Les Armateurs/Vivi Film/Cartoon Saloon/France 2 Cinema (February 8 2009), New Video (October 5 2010), single BD plus DVD, 79 mins plus supplements, 1080p high-definition widescreen and 1.78:1 anamorphic, DTS-HD Master Audio 2.0 and 5.1, Not Rated, Retail: $39.95


The secrets behind the creation of Ireland’s lavish illustrated manuscript The Book Of Kells are revealed in this exquisitely animated feature. With the threat of a Viking invasion on their Irish monastery, an Abbot is too busy overseeing the building of a great wall to make a meaningful connection with his young nephew Brendan, who finds more solace with Brother Aidan, creator of a beautifully illuminated manuscript. But in order to help Aidan complete the book, Brendan heads off into the forest outside of the wall, where fantastic sights – and dangers – await…

The Sweatbox Review:

This year’s crop of Oscar hopefuls for the Best Animated Feature award was an eclectic bunch that represented well the three major techniques of animation, the traditional hand-drawn “classical” style, frame-by-frame model moving stop-motion, and the now approximately thirty year old use of computer generated imagery, CGI. Although inevitable winner was Pixar’s CGI feature Up, and there was a token acknowledgement that Disney had returned to its traditional roots with The Princess And The Frog, there was another hand-drawn film in the mix – something of a surprise in itself – and one that wasn’t having any difficulty in drawing its own very positive notices.

The only problem with The Secret Of Kells was that, with a somewhat limited release schedule, audiences couldn’t immediately rush out and see what the fuss was about without travelling for miles into the nearest town showing the film. That issue is naturally cleared up with the release of one of the film on Blu-ray and DVD, although I have to admit that, while viewing the movie, it wasn’t immediately clear as to what so many had appreciated in this otherwise unassuming production. The first thing that must be said is that I think you need a pretty good grounding in The Book Of Kells itself before watching the film. I know of this historically mysterious manuscript through vaguely remembered school lessons, but not anywhere near enough to prepare me for this “what if?” version of events leading to its creation.

Despite its critical success, I don’t think I’m going to be the only one who ultimately can’t quite tune into its story: from the opening frames, the design of The Secret Of Kells, taking its lead from the book itself, is so overwhelming and throws so much visual and plot expository information at the viewer, that I didn’t immediately engage with the characters or what the story set-up was trying to suggest, splintered as I felt everything was for the first ten to fifteen minutes. At which point things start to become a little more settled and simplified, and with some of the story streamlined down, we can start to identify more with the child Brendan and the wise old Brother Aidan.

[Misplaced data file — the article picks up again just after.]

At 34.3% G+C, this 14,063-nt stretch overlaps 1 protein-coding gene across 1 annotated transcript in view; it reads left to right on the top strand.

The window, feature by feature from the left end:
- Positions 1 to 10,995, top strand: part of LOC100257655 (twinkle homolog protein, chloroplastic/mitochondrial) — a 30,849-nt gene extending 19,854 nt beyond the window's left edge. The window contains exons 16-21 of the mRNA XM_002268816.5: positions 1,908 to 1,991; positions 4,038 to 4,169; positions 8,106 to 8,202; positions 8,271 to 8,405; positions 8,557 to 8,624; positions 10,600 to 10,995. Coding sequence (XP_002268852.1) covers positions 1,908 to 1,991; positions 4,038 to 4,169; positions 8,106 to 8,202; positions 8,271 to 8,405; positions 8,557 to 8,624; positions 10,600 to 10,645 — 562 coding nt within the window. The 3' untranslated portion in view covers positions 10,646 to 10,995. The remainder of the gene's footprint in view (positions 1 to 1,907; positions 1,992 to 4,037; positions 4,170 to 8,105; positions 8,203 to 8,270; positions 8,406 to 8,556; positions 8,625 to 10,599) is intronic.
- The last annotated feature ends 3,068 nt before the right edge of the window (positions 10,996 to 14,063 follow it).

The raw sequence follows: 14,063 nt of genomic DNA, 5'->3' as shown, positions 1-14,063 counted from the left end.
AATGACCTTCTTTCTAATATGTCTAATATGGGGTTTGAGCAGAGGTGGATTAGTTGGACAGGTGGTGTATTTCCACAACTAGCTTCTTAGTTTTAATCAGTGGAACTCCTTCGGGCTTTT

Although many didn’t like the simplicities of Baz Lurhmann’s Moulin Rouge!, that was actually the film’s defining strength. With all the visual fireworks going on in almost every frame, the structure wouldn’t have supported a labyrinthine plot, something that would have suffocated it (leading to many criticising its style over substance…but what style!). There’s a lot of that here in Kells, where the continually mixing of styles, mostly in the backgrounds, can overwhelm the pages of dialogue that has characters saying one thing, doing another, and then changing their minds.

Perhaps it’s a case of trying to please all the investors (a staggering amount of around thirty companies are listed as participants in its production), but I would guess not, since such an event would lead any director to go schizophrenic, and Kells genuinely can’t be called that. But the inspirations are both clear and numerous, with parts reminding me of John Hubley’s aboriginal opening of Watership Down, much of Richard Williams’ work, such as the MC Escher-like and flat perspective backgrounds of The Thief And The Cobbler, and some dream/premonition sequences that recall The Little Island.

There’s also a bit of Disney in there, that evokes the celestial ancestors of Mulan and, especially the Brizzi Brothers’ Firebird Suite from Fantasia 2000 with its playful sprite of nature. In fact, it was that subconscious connection that perhaps lead me to believe I was in for another kind of film altogether. I knew that Kells wasn’t a musical (save for one tuneful moment), and that it was going for a much more mature reach than the usual kids fare that the medium has foisted upon it, but the publicity and trailers didn’t shy away from selling the film as something of a folksy, sweet film that features a lively little Irish sprite.